Designed for tax-exempt organizations such as schools, churches, and clergy.
      Advantages: All contributions are pre-tax for clergy. Contributions and withdrawals are not subject to Social Security tax. For non-clergy, the tax treatment is the same as for 401K plans. Special rules for churches and clergy make these plans very attractive for qualifying employers. Clergy withdrawals are deemed housing allowance to the extent used.
      Disadvantages: All withdrawals including growth are subject to tax except as noted above.
    • Tax-Deferred Variable Annuities
      An annuity is a series of payments under a contract made at regular intervals over a period of more than one full year. You can buy the contract alone or with the help of your employer. The amount you receive from a variable annuity depends upon such variables as profits earned by the pension or annuity funds, cost-of-living indexes, or earnings from a mutual fund.
      Best for those who have investment income to shelter, have a long-term horizon, can afford to lock up their investment for at least 10 years and wish more security.
      Advantages: Greater security than mutual fund or IRA investments depending on policy terms.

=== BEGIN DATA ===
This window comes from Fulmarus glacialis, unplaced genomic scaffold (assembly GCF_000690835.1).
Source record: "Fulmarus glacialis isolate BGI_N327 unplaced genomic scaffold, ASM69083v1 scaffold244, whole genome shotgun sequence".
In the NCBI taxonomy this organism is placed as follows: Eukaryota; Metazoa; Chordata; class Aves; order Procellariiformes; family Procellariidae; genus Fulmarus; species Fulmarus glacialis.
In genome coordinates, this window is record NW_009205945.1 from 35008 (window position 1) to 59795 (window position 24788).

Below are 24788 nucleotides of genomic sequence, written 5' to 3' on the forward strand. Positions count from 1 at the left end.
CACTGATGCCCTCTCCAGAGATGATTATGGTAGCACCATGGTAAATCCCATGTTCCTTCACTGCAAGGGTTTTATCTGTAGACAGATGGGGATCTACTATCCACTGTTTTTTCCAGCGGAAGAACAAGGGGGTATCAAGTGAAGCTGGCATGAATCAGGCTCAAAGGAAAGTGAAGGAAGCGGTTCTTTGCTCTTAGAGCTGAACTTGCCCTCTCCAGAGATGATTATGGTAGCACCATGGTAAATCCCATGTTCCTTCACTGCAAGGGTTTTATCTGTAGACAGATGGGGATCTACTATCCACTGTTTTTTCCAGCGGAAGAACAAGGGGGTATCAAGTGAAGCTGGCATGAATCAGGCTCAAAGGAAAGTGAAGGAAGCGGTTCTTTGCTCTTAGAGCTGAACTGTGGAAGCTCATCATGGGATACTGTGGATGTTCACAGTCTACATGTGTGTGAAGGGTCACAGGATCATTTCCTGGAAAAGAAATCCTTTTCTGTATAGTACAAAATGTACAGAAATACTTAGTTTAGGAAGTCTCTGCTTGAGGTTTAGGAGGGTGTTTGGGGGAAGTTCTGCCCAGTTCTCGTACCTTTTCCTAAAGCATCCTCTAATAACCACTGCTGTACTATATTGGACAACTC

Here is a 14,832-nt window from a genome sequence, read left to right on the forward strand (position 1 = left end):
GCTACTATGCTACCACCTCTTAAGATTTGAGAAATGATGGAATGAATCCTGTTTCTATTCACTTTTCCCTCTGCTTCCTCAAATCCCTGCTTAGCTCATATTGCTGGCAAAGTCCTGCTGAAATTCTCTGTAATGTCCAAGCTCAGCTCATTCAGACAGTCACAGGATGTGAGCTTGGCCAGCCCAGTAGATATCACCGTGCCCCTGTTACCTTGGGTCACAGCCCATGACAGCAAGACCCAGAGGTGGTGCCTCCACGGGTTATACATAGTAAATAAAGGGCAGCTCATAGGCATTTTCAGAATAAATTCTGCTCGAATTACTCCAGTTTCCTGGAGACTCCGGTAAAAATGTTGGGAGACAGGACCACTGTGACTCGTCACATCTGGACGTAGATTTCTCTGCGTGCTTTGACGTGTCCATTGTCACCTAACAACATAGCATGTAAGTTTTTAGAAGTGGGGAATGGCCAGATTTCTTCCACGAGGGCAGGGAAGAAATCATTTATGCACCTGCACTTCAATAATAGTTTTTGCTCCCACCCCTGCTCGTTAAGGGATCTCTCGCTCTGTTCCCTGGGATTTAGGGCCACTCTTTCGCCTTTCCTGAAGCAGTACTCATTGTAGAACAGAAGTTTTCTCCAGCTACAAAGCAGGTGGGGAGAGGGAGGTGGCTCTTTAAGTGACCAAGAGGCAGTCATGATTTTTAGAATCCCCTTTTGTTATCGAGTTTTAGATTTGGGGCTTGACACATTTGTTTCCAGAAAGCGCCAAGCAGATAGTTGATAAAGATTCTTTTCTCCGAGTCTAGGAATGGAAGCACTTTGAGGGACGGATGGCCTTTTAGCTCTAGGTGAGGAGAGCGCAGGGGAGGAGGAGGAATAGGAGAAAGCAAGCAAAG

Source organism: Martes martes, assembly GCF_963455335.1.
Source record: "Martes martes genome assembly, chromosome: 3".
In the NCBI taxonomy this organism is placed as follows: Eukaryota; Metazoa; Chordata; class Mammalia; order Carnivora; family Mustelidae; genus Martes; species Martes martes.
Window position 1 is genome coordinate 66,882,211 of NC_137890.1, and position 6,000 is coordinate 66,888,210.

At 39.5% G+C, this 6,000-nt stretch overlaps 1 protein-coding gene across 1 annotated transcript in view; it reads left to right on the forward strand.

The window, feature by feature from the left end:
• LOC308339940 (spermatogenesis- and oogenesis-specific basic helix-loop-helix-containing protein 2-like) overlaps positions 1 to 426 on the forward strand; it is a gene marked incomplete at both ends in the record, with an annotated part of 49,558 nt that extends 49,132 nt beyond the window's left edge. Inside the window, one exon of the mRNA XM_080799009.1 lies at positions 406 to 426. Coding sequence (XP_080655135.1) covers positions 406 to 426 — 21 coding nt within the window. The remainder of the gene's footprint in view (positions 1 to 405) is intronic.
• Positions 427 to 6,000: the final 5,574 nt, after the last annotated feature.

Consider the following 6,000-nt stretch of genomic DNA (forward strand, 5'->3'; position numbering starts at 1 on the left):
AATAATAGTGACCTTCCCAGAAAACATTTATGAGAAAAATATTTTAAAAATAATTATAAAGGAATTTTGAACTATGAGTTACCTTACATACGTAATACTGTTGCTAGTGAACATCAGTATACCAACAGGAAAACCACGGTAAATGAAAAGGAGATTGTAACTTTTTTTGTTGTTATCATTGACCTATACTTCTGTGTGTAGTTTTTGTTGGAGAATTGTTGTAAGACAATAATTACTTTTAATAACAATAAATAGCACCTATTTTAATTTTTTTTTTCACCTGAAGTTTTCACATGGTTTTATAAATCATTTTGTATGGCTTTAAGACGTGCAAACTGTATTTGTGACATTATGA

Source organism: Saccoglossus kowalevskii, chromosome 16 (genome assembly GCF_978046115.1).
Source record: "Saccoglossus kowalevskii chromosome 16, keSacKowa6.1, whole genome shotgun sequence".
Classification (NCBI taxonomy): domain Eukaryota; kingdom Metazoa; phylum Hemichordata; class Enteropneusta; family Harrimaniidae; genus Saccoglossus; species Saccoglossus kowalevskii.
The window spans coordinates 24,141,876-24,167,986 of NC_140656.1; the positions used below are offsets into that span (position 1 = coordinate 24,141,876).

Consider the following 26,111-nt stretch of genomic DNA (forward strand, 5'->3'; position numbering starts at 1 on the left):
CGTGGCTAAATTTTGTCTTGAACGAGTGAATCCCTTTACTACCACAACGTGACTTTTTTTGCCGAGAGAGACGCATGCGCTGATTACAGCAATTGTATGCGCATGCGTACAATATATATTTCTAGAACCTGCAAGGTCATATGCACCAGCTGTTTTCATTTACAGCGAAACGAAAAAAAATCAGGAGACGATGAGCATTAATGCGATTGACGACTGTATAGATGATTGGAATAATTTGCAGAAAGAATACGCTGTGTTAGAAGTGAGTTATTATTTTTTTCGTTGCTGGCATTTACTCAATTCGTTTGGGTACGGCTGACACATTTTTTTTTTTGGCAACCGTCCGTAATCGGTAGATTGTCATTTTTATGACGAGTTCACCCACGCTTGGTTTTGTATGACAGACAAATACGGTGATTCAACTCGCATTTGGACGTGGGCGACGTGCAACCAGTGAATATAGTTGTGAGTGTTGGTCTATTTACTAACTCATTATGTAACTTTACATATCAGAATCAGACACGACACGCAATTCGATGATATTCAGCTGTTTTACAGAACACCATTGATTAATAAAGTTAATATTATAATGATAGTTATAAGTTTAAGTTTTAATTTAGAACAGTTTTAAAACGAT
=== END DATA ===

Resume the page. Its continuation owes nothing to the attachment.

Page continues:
Disadvantages: Significant penalties for early cancellation of contract. All capital gains are taxed at the taxpayer's highest tax rate when withdrawn.
    • Whole Life Insurance
      Whole Life Insurance covers you for as long as you live if your premiums are paid.
      Best for those who desire or need life insurance that will be in force the rest of their lives no matter what happens.
      Advantages: The accumulated value may be borrowed or cashed out. In addition, unless cancelled, there will be a death benefit. All benefits are tax-free.
      Disadvantages: It is not to be confused with a savings or retirement plan except for expenses after death.
  6. What other pension/retirement/deferred compensation plans can business owners adopt?
    The following plans are subject to complex rules and regulations:
    Defined Benefit (DB)
    Defined Contribution
    Money Purchase
    ESOP (Employee Stock Ownership Plan)
    Cash Balance
    Non-qualified Deferred Compensation
    Rabbi Trust
    Secular Trust
    Stock Options
    Split-Dollar Life Insurance

Clifford & Associates, LLC
Clifford & Yoho Advisors, LLC

4150 Belden Village St. NW
Ste. 601
Canton, OH 44718

FB LinkedIn

Steven Clifford, CFP©, EA
Nancy Eagle
Louanda Feather, EA
Cathy Pappas

.:Free Email Newsletter:.

We support
Habitat for Humanity
of Greater Stark and
Carroll Counties.
Make a Donation

Main | About | Contact | Feedback

© 2013 R. Shul | Updated 05/28/13 | Terms | Ph. 800.456.1803 | Fax 330.493.1807

Certified Financial Planner Board of Standards, Inc. owns the certification marks CFP®, CERTIFIED FINANCIAL PLANNER™ and federally registered CFP (with flame design) in the U.S., which it awards to individuals who successfully complete initial and ongoing certification requirements.